Released in the thick of Brit-pop mania in 1995, it would have seemed that Squeeze's eleventh album Ridiculous might have benefited by the peak interest for all things bright, Beatlesque, and British. Certainly, their label felt that way, pushing the band as the forefathers of Brit-pop, a statement that certainly had some merit, as Glenn Tilbrook's music pulled together strains of classic '60s guitar pop and new wave in a manner not dissimilar to Blur, whose Damon Albarn wrote character vignettes not at all dissimilar to those of Chris Difford -- something that the duo acknowledged by covering Blur's "End of a Century" as a B-side for "This Summer," the first single to be pulled from Ridiculous in Britain (the album also happened to have a song called "Great Escape," which just happened to be the title of Blur's sequel to Parklife.) All this hubbub was, like so much marketing, necessary to distinguish a record that for most would seem like just another solid Squeeze record to anyone who wasn't a longtime fan. For those longtime fans, Ridiculous is different than its predecessors Play and Some Fantastic Place but in gentle, subtle ways, chief among them the stripped-down, matter of fact production that is just slightly crisper and livelier than its immediate cousins. This simpler sound could also be due somewhat to the second departure of Paul Carrack from the band's ever-revolving keyboards seat, but at this point it was a given that Squeeze was Difford and Tilbrook's show, even if they let bassist Keith Wilkinson have a tune on the record with "Got Me." Although relations between the two longtime collaborators were getting a little bumpy -- largely due to Difford taking his lyrics to other musicians -- they wound up with a handful of their greatest latter-days songs here. Leading the pack were the first two singles, the hazy, dreamy "This Summer" and the joyous "Electric Trains" which deftly manages to side-step easy nostalgia in favor of keenly observed detail. These aren't the only highlights here: there is delicate, loving "Daphne," a wistful take on father-and-son bonds on "Walk Away," the jangling "Grouch of the Day" which evokes Rubber Soul, plus a couple of traded vocals with Difford and Tilbrook that suggest everything was hunky dory between the pair. Although things would soon quickly unravel -- they lasted just one more record before taking a decade-long hiatus -- here on Ridiculous, Squeeze was still humming along nicely and it stands as a testament to the enduring quality of their craft that the album is every bit as enjoyable as many of the records they released since their post-Difford & Tilbrook reunion.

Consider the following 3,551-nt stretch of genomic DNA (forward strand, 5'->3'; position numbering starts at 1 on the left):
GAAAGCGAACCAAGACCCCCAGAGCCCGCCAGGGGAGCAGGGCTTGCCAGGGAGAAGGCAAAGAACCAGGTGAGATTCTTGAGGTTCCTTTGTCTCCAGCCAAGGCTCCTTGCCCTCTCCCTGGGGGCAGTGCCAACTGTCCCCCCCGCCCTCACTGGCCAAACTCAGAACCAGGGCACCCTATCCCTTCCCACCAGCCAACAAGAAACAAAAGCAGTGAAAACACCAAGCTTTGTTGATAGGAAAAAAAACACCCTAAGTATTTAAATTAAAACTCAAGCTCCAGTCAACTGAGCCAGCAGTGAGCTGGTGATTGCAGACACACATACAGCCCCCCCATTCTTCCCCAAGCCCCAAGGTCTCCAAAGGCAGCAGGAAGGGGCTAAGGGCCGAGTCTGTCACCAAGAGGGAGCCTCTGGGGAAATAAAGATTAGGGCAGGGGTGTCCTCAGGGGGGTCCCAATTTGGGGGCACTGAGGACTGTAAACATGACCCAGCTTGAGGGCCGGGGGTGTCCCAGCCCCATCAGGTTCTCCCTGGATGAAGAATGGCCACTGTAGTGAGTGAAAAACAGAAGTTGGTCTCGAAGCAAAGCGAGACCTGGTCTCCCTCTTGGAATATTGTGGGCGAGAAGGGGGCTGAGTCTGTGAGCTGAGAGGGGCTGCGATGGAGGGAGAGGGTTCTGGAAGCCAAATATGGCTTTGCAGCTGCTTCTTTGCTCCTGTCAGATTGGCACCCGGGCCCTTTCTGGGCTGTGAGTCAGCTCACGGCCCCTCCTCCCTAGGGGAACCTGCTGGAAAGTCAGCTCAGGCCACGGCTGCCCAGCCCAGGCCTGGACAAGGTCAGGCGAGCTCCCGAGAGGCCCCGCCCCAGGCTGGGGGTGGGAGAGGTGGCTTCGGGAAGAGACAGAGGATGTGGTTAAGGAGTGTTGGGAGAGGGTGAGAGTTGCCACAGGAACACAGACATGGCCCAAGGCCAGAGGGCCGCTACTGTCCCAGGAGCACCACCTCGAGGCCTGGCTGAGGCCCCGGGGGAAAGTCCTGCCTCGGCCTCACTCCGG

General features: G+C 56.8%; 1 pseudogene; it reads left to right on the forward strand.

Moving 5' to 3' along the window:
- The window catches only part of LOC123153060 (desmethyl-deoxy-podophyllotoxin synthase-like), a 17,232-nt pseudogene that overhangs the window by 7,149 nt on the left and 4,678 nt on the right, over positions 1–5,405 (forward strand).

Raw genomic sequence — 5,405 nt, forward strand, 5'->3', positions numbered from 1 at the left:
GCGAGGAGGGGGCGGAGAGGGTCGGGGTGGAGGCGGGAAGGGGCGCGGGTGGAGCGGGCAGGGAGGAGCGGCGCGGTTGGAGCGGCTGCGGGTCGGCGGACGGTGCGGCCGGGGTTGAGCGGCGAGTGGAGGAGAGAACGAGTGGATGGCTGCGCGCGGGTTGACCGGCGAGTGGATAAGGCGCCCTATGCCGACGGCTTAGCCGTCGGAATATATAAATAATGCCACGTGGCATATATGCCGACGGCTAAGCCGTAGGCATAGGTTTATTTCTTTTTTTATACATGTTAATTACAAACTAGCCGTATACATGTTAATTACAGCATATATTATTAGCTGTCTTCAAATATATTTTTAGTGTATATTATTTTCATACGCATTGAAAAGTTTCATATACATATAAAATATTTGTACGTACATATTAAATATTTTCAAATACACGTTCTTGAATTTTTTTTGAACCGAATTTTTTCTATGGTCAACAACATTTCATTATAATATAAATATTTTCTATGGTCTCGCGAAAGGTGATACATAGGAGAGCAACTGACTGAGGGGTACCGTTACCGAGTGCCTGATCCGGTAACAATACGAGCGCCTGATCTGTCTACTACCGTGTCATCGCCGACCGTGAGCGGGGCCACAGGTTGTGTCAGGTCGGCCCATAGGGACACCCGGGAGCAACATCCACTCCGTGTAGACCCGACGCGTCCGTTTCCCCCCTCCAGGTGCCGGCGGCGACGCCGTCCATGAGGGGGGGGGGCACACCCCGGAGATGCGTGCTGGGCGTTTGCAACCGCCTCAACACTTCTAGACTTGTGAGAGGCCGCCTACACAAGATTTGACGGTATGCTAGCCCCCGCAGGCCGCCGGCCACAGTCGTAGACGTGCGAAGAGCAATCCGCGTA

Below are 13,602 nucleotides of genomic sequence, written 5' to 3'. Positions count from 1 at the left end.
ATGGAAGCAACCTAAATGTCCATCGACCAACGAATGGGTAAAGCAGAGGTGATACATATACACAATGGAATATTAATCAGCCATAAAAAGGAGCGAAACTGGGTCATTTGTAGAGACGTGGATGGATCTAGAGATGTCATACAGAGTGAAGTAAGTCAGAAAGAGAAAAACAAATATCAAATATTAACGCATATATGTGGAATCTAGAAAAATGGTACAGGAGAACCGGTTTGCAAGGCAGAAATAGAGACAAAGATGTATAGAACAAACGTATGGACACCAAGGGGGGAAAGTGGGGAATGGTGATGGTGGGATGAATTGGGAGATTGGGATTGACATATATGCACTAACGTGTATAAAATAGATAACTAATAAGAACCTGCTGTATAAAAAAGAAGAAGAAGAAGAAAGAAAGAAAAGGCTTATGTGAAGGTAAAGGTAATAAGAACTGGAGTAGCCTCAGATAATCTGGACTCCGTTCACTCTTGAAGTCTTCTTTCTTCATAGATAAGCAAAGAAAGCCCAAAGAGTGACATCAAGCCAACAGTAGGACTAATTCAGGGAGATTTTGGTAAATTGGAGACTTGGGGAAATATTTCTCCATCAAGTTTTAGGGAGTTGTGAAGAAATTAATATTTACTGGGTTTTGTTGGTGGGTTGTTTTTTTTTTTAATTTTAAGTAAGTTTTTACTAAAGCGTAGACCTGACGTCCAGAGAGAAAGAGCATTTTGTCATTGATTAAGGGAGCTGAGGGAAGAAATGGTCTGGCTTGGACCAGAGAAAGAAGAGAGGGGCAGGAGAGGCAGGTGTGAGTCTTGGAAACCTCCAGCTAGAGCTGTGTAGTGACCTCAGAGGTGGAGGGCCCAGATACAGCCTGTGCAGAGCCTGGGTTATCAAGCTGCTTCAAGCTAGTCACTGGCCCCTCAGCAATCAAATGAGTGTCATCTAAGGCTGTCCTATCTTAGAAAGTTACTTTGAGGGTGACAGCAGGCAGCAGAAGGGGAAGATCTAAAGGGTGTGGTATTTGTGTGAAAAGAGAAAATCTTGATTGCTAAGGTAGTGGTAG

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AllMusic Review by Stephen Thomas Erlewine